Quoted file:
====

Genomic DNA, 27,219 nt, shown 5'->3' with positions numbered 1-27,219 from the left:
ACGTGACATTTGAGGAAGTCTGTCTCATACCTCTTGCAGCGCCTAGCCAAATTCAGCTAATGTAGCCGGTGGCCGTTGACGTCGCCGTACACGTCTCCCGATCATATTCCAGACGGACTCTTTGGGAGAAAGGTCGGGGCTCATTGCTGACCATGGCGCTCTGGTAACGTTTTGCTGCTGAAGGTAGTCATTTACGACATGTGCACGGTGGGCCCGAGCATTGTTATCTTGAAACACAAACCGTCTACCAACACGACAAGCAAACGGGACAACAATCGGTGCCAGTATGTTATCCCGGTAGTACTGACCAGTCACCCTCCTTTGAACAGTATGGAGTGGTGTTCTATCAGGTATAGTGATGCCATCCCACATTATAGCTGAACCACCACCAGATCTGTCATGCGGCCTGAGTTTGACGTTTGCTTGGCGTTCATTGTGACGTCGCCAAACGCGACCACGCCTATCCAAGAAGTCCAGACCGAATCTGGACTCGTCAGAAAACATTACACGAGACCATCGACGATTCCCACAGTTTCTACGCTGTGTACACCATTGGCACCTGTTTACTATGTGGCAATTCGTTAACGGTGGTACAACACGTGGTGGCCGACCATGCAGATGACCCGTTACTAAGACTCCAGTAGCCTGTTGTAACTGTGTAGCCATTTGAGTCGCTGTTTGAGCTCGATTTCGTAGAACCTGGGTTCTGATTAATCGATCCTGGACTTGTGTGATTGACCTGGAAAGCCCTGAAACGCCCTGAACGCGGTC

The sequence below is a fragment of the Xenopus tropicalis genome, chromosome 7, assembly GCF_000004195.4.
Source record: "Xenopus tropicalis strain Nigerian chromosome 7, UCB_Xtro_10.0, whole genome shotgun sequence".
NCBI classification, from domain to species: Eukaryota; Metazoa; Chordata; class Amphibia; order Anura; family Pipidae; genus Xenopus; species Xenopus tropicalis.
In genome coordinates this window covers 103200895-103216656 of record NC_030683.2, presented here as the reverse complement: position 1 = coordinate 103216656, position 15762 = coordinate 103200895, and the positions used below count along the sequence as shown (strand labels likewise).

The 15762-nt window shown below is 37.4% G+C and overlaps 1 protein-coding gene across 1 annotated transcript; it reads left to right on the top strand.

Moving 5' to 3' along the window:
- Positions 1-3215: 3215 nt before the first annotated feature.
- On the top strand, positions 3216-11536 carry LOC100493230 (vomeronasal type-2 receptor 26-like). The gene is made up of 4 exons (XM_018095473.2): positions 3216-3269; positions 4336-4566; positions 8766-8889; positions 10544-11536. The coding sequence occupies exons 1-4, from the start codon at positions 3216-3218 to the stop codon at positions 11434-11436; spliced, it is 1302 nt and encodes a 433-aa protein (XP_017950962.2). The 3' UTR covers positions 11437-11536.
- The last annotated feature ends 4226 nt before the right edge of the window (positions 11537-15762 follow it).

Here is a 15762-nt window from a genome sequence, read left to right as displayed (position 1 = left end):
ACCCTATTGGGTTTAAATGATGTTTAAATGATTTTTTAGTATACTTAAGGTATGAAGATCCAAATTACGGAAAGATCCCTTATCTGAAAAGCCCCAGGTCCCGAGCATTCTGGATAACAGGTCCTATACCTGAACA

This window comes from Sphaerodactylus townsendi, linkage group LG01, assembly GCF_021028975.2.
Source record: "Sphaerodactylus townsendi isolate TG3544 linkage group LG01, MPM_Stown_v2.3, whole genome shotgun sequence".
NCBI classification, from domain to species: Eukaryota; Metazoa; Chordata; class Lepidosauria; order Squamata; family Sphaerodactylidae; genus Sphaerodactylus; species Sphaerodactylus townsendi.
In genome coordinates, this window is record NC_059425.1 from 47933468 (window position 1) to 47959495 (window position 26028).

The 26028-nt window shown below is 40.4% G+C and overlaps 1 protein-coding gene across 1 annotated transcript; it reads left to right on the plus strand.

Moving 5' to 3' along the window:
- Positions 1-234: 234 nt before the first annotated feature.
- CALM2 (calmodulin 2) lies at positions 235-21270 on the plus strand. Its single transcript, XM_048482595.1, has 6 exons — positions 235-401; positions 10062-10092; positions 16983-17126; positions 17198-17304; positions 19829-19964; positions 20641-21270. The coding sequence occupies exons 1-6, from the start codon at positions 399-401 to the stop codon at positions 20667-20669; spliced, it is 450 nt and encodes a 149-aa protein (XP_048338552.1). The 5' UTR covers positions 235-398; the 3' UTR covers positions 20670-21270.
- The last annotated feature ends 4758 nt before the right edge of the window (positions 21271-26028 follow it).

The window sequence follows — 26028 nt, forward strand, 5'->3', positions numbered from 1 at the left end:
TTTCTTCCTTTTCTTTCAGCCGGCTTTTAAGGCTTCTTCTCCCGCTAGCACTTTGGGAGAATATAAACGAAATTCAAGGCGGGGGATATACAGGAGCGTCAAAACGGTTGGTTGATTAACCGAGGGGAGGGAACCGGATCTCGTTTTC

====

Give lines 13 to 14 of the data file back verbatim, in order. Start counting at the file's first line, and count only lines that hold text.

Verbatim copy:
ACCCTATTGGGTTTAAATGATGTTTAAATGATTTTTTAGTATACTTAAGGTATGAAGATCCAAATTACGGAAAGATCCCTTATCTGAAAAGCCCCAGGTCCCGAGCATTCTGGATAACAGGTCCTATACCTGAACA

This window comes from Sphaerodactylus townsendi, linkage group LG01, assembly GCF_021028975.2.